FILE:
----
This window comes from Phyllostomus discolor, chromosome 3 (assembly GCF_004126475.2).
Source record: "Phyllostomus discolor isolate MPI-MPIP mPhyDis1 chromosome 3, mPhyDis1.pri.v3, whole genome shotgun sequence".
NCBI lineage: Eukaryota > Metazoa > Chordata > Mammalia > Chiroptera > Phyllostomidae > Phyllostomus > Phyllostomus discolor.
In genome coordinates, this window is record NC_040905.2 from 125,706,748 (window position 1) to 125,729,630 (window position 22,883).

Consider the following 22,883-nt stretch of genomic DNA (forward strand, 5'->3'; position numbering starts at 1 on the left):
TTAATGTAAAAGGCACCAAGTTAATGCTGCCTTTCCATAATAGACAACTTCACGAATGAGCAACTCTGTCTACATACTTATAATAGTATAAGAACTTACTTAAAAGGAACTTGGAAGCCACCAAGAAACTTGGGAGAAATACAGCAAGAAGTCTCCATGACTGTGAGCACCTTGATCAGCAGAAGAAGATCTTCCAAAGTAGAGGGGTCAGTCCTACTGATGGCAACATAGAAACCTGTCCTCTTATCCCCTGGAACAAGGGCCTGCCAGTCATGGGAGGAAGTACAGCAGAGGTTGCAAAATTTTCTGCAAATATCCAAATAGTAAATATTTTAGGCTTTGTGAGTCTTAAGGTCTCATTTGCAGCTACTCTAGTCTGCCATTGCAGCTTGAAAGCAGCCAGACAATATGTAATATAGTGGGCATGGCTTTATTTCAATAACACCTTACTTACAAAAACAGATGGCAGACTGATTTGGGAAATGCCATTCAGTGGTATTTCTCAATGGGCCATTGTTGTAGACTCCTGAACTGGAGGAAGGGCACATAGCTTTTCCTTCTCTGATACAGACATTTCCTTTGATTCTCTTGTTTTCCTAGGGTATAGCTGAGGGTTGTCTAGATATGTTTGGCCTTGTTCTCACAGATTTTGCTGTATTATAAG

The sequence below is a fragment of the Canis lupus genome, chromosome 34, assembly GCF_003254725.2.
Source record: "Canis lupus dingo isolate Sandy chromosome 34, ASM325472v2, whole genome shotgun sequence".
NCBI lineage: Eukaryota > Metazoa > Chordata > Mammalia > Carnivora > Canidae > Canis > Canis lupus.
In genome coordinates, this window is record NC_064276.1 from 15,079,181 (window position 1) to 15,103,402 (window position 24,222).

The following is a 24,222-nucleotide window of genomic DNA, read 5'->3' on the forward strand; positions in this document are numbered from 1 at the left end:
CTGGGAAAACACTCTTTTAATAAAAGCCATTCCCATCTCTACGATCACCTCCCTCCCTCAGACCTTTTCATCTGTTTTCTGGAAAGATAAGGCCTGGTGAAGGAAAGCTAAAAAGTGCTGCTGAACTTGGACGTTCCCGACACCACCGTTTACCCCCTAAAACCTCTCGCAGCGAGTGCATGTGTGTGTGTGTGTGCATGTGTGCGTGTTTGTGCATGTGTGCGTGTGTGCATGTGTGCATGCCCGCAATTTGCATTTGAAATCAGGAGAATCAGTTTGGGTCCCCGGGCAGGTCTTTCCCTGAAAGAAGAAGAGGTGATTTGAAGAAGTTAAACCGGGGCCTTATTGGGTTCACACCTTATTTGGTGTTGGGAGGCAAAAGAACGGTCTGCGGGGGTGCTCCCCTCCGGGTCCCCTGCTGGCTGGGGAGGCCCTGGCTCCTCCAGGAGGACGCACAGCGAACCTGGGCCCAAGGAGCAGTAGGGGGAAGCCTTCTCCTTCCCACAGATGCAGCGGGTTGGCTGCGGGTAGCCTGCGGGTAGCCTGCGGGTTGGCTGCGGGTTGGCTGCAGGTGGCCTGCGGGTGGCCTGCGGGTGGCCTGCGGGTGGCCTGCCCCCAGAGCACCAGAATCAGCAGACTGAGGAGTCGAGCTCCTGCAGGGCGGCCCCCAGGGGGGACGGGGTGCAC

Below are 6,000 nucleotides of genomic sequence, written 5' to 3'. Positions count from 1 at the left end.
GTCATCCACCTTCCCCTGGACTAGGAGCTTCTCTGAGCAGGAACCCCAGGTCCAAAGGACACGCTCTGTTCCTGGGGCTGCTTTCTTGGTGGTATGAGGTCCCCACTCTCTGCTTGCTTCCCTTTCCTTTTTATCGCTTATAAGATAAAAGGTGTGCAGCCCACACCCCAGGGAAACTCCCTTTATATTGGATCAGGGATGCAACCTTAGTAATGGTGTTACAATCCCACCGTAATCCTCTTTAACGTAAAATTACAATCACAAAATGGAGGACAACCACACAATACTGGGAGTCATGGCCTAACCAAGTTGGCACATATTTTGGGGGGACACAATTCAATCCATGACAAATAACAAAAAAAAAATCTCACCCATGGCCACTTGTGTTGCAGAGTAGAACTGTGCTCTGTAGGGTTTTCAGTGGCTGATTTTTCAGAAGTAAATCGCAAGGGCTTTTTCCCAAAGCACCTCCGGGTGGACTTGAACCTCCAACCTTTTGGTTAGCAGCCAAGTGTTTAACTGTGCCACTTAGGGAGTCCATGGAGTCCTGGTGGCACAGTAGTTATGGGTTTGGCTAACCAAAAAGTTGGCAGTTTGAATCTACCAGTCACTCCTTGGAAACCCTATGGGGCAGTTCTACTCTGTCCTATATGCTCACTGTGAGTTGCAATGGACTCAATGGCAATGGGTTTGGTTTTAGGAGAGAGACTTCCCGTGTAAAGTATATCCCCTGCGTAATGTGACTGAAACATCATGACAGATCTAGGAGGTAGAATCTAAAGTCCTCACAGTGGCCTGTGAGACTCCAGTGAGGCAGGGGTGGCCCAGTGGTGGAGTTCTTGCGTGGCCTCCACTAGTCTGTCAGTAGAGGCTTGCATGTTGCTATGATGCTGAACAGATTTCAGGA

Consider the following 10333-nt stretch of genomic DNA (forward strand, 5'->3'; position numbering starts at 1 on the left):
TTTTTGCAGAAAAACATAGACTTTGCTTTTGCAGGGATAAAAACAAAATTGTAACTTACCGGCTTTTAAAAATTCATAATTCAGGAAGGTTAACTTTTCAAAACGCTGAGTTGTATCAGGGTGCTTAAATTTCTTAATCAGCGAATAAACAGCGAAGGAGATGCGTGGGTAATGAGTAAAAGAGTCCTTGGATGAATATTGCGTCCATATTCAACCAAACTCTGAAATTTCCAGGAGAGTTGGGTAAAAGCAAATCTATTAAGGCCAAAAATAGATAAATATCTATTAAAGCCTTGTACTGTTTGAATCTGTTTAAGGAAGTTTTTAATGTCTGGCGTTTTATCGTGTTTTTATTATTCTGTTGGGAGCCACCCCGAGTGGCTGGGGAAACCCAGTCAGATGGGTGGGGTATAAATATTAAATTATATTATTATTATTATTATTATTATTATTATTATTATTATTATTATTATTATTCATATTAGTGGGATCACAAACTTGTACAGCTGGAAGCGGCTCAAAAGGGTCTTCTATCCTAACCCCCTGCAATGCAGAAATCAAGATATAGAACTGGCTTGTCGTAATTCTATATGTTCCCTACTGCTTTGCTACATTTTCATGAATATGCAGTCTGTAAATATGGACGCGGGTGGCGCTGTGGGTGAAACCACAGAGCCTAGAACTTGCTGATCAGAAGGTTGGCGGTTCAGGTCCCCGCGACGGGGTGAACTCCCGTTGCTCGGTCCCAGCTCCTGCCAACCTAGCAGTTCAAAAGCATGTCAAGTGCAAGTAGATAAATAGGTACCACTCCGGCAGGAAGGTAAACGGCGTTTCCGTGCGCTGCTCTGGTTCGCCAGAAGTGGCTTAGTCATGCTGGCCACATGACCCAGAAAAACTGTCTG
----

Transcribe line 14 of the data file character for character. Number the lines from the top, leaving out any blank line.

GTCATCCACCTTCCCCTGGACTAGGAGCTTCTCTGAGCAGGAACCCCAGGTCCAAAGGACACGCTCTGTTCCTGGGGCTGCTTTCTTGGTGGTATGAGGTCCCCACTCTCTGCTTGCTTCCCTTTCCTTTTTATCGCTTATAAGATAAAAGGTGTGCAGCCCACACCCCAGGGAAACTCCCTTTATATTGGATCAGGGATGCAACCTTAGTAATGGTGTTACAATCCCACCGTAATCCTCTTTAACGTAAAATTACAATCACAAAATGGAGGACAACCACACAATACTGGGAGTCATGGCCTAACCAAGTTGGCACATATTTTGGGGGGACACAATTCAATCCATGACAAATAACAAAAAAAAAATCTCACCCATGGCCACTTGTGTTGCAGAGTAGAACTGTGCTCTGTAGGGTTTTCAGTGGCTGATTTTTCAGAAGTAAATCGCAAGGGCTTTTTCCCAAAGCACCTCCGGGTGGACTTGAACCTCCAACCTTTTGGTTAGCAGCCAAGTGTTTAACTGTGCCACTTAGGGAGTCCATGGAGTCCTGGTGGCACAGTAGTTATGGGTTTGGCTAACCAAAAAGTTGGCAGTTTGAATCTACCAGTCACTCCTTGGAAACCCTATGGGGCAGTTCTACTCTGTCCTATATGCTCACTGTGAGTTGCAATGGACTCAATGGCAATGGGTTTGGTTTTAGGAGAGAGACTTCCCGTGTAAAGTATATCCCCTGCGTAATGTGACTGAAACATCATGACAGATCTAGGAGGTAGAATCTAAAGTCCTCACAGTGGCCTGTGAGACTCCAGTGAGGCAGGGGTGGCCCAGTGGTGGAGTTCTTGCGTGGCCTCCACTAGTCTGTCAGTAGAGGCTTGCATGTTGCTATGATGCTGAACAGATTTCAGGA